After hiking up a hill particularly thick with flying ants, we rounded a headland and could finally see the Giant's Causeway visible in the misty bay below us. After the dramatic cliffs we had seen up to this point, the little peninsula appeared a little underwhelming.

Leaving the cliff path, we made our way down a steep staircase, known as the Shepherd's Steps, before turning towards the main peninsula jutting out into the water.

Just two hours after setting off from Dunseverick Castle, we arrived at the foot of the Giant's Causeway – it seems like the flying ants made sure we didn't delay too much along the hike! Although I had felt a little underwhelmed while viewing the Giant's Causeway from above, I was not at all disappointed when we got down and began to explore the hexagonal stones. (As you might know, Hexagons are the Bestagons). The rocks were busy with people, but it was probably less crowded than if we had visited earlier in the day, when tour buses offload their masses.

We spent a few minutes exploring the impressive rocks...

...before Ash convinced me to join her for a swim. The water was calm and beautifully clear – the seaweed under the water was very colourful! Definitely a highlight of the day, and especially memorable as it was my 150th wild swim! (A little post-swim Google search returned this blog post, which says wild swimming is not allowed at Giant's Causeway...oops).

We dried off and began the walk up to the National Trust Visitor's Centre. We were a little nervous to see we were the only ones waiting for the bus – we had expected lots of people would be catching the last bus of the day! But thankfully, the bus arrived on time and we made it back to Portrush with no problems.

Thinking of visiting the Giant's Causeway? Here are some tips!

  • You do not need to buy a ticket from the National Trust in order to visit the Giant's Causeway! Buying a ticket, of course, does come with some perks – an audioguide and access to the National Trust cafe, parking lot, and "Visitor Experience" centre. But if you are visiting the Giant's Causeway by public transport or on foot, you don't need a ticket.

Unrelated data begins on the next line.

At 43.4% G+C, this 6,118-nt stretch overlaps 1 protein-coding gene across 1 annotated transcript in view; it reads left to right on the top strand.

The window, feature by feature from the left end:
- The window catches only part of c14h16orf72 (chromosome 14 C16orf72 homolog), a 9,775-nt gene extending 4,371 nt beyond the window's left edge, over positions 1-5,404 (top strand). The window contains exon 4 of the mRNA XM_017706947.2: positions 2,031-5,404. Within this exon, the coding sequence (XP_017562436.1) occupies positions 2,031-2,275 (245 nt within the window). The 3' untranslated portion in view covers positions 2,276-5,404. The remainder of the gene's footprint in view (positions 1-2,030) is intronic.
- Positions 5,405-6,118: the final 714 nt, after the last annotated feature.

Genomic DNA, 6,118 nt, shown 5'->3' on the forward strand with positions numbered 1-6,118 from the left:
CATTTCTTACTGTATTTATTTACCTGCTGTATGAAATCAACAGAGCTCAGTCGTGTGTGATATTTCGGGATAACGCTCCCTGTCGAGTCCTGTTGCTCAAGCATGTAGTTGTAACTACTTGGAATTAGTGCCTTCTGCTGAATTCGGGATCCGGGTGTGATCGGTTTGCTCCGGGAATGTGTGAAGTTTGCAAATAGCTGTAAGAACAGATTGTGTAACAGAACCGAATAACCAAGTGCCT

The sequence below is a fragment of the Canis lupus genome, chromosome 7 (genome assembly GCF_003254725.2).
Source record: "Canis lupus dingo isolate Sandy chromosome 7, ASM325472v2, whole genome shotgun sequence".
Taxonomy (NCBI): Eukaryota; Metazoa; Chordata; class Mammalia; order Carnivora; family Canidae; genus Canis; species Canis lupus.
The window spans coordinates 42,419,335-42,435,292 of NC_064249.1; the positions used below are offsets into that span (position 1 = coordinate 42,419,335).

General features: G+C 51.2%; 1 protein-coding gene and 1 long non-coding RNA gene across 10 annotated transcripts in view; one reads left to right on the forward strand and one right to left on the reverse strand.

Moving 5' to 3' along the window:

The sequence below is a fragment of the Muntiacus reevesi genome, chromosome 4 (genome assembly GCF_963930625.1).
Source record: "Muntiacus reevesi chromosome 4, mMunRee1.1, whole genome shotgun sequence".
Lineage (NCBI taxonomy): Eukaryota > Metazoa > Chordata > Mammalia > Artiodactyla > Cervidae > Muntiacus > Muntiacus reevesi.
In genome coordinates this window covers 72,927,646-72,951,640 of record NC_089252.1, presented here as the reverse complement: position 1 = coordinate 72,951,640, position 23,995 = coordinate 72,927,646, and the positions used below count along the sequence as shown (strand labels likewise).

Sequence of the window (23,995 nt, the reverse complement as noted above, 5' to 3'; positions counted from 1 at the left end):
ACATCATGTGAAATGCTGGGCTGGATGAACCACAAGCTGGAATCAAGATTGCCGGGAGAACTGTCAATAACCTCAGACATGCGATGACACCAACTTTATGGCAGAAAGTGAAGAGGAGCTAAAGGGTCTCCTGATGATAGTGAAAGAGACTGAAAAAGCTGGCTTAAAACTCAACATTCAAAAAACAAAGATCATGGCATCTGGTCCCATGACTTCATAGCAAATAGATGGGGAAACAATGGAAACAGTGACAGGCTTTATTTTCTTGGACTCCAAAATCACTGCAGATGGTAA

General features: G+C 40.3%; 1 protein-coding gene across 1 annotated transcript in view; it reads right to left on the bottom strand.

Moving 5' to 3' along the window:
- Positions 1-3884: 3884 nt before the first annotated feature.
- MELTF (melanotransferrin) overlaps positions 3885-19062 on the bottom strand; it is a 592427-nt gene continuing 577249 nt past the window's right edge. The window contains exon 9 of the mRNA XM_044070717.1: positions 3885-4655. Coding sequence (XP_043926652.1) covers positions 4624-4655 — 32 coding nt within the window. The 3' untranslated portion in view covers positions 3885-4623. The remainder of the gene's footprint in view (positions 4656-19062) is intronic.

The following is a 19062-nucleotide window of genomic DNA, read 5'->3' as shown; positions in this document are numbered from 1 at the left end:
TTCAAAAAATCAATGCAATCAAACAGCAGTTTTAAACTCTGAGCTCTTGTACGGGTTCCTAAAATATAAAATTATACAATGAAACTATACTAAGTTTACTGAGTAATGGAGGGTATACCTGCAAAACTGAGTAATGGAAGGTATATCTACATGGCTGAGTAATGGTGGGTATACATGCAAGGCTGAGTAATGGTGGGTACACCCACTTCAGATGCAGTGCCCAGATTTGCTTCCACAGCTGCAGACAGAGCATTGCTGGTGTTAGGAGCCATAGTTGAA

• While there are no toilet facilities once you're down at the Giant's Causeway, there are free toilets outside the The Causeway Hotel, near the Visitor Centre.

  • As of August 2023, the bus between Portrush and the Giant's Causeway does not take card payments, so make sure you have cash with you! Because we were stopping in Bushmills on our way to the Causeway Coast, buying a day ticket was the cheapest option for us.

Looking for another coastal hike nearby?

The afternoon before we hiked to the Giant's Causeway, we got the bus from Portrush to Dunluce Castle and then hiked back along the coast. While the geology wasn't quite as dramatic as the area around Giant's Causeway, there were some impressive white cliffs. This hike was around 6 kilometres (3.7 miles) and also makes up part of The Causeway Coast Way. The first few kilometres were on a sidewalk along a road, before the path turns off onto the coastal path and then down to the White Sands Beach. Because the tide was low, we could walk along the beach all the way back to Portrush (I'm unsure if you're able to do this at high tide - check before you go!).


These two hikes make up part of the longer 'Causeway Coast Way,' which typically takes 2-3 days to hike. Having seen how spectacular this stretch of coastline is, I hope to be back in the future to complete the whole 51-kilometre route!